Winter in Lesotho means it is time for wearing blankets.
Basotho actually wear blankets throughout the year; however, the blanket game is stepped up in the winter.
The kobo is a large blanket typically worn around the shoulders. Kobos play a significant role in Basotho culture. They are given as gifts at important life moments including marriage, initiation school and the birth of a woman's first child. Some designs and patterns have historical or cultural meaning as well. For example, the maize blanket represents fertility.
Men tie their kobo on the side, while women pin theirs in the center of the chest like a cape. For women, ensuring the lines of the kobo are even is of vital importance.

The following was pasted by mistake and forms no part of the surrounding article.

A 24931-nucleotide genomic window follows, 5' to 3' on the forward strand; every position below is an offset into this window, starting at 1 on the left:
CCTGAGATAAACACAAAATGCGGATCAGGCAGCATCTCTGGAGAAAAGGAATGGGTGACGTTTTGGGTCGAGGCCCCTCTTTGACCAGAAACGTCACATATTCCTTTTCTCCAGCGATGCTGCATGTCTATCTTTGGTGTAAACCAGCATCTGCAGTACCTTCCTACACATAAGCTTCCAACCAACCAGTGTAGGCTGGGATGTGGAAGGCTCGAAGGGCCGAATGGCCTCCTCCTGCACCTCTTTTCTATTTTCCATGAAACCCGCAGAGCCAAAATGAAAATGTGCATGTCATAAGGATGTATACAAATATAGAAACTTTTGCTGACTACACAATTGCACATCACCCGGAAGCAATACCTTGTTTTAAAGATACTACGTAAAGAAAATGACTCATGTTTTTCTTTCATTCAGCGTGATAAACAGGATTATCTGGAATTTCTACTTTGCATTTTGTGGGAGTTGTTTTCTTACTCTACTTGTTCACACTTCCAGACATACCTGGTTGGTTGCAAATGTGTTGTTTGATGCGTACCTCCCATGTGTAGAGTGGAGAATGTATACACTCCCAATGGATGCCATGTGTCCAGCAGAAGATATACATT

Most Basotho have at least one nice kobo for dressy occasions and a number of older, well-worn ones that can be worn to stay warm on a daily basis.
The Charlie is a smaller blanket tied or pinned around the waist of a woman. Typically these are worn by married women, who are expected to sit on a blanket to keep their core warm and ensure a healthy reproductive system. When winter arrives, young girls also wear them as they really do help to keep a person warm.
Baby blankets are a year-round part of Basotho tradition — they are used to keep a baby on a woman’s back. In summer months, women will often use thick scarves or towels, but come winter, they utilize the same warm blankets they tie around themselves as a Charlie.
Then, once the child is secured, another blanket is put over the woman’s shoulders, cocooning the baby in warmth and protecting them from the elements.